Looking Ahead for the Future of the Manufacturing Industry
John Stiles, Senior Programmer at McAfee Tool & Die, located in Green, Ohio, has spent his entire career in the manufacturing industry. “I remember back in the day when we didn’t have computers and graphics yet in the shop. I literally wrote shorthand code using specialized programming language and then tapped into a modem that went to a mainframe computer. You told it which machine you were coding for, and it would spit out the paper tape that you’d take out to put on the machine,” he recalled. When he tells you how the industry is changing, you can trust his opinion.
What Stiles is most worried about is how the manufacturing industry will be able to continue without a great influx of young workers. “We’re trying to fight this age issue. Eighty percent of the people in this industry are in their late 40s or 50s. But what’s going to happen after that, when many years of experience begins to leave the trade and retire?” he questioned.
In an effort to get ahead of the problem, McAfee joined the National Tooling & Machining Association (NTMA) in Cleveland, Ohio, an organization that advocates for and supports the precision manufacturing industry.
Through NTMA, McAfee was made aware of programs hosted by the state of Ohio to boost the manufacturing industry. A group from McAfee sat down with a representative from the state to discuss options soon after. Enrollment in the program required the company to be audited and the shop’s machines and techniques to be studied. After the completion of the analysis, the state promised funding for the schooling and books of three apprentices.
McAfee’s three apprentices, Noah, Gunner, and Christian, all in their late teens to early twenties, are enrolled in the Advanced Manufacturing Technology program at Stark State College in Canton, Ohio). Each will earn an associate degree upon completion and will have a solid foundational knowledge in CNC operation and programming, simulation and analyses, and high-precision machining. Faculty from Stark were even happy to discuss McAfee’s goals for their apprentices and to cater their courses to fit.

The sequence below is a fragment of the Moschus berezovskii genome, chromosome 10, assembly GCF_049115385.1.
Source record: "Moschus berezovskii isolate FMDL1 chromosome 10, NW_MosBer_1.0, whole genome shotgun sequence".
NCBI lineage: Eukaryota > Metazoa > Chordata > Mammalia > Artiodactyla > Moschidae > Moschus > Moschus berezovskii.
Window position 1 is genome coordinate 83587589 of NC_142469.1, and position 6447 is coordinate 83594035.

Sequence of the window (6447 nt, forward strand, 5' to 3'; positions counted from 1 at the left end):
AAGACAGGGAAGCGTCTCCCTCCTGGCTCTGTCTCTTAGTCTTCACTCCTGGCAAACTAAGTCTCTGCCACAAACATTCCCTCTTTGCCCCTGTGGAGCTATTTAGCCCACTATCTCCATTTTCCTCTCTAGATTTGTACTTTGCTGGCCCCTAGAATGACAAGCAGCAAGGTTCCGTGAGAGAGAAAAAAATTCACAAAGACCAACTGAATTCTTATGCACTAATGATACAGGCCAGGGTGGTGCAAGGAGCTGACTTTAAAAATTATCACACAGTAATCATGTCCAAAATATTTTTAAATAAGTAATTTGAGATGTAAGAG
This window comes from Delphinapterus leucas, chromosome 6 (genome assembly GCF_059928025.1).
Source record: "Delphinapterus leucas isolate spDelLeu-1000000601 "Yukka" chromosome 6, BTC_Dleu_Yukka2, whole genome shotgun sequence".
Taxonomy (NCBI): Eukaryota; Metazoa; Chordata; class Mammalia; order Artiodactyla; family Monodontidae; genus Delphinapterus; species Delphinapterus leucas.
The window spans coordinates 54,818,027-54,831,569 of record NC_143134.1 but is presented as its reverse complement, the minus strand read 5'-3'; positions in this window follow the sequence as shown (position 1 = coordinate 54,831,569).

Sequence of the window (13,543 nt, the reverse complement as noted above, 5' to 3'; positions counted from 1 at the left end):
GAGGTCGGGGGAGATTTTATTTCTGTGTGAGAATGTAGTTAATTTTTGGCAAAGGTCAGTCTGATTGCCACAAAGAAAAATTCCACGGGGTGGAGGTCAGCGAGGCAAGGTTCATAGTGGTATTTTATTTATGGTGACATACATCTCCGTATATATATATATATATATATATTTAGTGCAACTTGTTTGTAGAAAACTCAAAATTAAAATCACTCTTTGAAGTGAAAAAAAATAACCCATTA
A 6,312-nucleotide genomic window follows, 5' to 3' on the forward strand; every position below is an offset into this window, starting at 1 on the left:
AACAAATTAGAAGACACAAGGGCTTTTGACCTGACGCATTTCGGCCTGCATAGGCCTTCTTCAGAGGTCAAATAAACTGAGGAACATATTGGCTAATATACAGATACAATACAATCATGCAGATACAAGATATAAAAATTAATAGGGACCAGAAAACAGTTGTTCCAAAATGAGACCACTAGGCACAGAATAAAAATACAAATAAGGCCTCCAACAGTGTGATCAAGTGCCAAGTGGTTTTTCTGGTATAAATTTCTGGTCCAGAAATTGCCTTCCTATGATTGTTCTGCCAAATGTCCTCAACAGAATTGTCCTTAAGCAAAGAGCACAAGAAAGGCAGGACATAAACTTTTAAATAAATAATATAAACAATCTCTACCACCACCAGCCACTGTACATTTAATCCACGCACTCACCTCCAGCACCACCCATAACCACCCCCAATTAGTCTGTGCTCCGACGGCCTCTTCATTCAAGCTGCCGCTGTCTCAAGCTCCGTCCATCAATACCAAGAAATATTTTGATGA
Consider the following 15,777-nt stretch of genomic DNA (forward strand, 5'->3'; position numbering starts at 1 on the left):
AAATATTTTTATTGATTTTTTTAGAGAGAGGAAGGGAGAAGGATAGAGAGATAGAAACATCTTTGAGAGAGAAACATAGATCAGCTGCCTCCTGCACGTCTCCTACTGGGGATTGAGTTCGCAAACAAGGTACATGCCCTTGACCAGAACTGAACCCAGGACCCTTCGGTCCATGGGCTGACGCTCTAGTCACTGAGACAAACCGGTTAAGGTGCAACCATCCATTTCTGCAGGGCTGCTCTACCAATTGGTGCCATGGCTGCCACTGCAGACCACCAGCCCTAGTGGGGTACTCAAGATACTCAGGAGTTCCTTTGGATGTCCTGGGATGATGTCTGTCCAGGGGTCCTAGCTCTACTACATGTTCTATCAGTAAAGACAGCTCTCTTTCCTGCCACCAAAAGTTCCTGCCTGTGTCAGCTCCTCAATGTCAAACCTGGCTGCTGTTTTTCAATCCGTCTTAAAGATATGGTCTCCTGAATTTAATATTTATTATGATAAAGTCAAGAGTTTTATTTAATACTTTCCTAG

So far, the apprentices are doing well in their positions on the shop floor. Stiles appreciates how well they understand new technology and how quickly they learn, but he also knows that being prepared for inevitable errors along the way is crucial. That’s where Mastercam comes in. The Verify and Backplot functions within Mastercam highlight potential crashes, meaning that a very expensive mistake will be reduced to a stress-free learning opportunity.
“It’s tremendous for us. An apprentice can crash the machine on your computer all you want. It’s no sweat for us here,” said Stiles. “When real machines crash or we have to buy a new piece of steel, though, then it’s a problem. The steel is 30 percent of the job, so if an apprentice scraps something, you go from profit to loss in a second.”
Stiles hopes that the apprenticeship program will help inundate the manufacturing industry with much-needed employees. One apprenticeship graduate, Ben Ohler, is now an assistant programmer learning forty years’ worth of tricks of the trade from Stiles working at McAfee today. “I got sent to school by the state of Ohio. I learned CNC machining at Stark State, and here I am, 10 years later,” he said. While he was in school, he even noticed many students in their 50s who had recognized the potential in machining and who wanted to waste no more time in their old careers.
Plant Manager Joseph Lysiak shares Stiles’s worry about the future and says that he tries to impress upon young people how fulfilling a career in the trades can be. “My son went to an apprenticeship at an excavating company. He’s about 26 now and earns more than six figures a year. He lives in his own house, has no college debt, and he drives trucks that are all paid for. That’s what I try to explain to kids: they’re paying you to go to school. How much greater can it be, really?”
To learn a little bit more about McAfee Tool & Die, you can read an article from Fabricating & Metalworking: Growing CNC Services with 5-Axis Milling.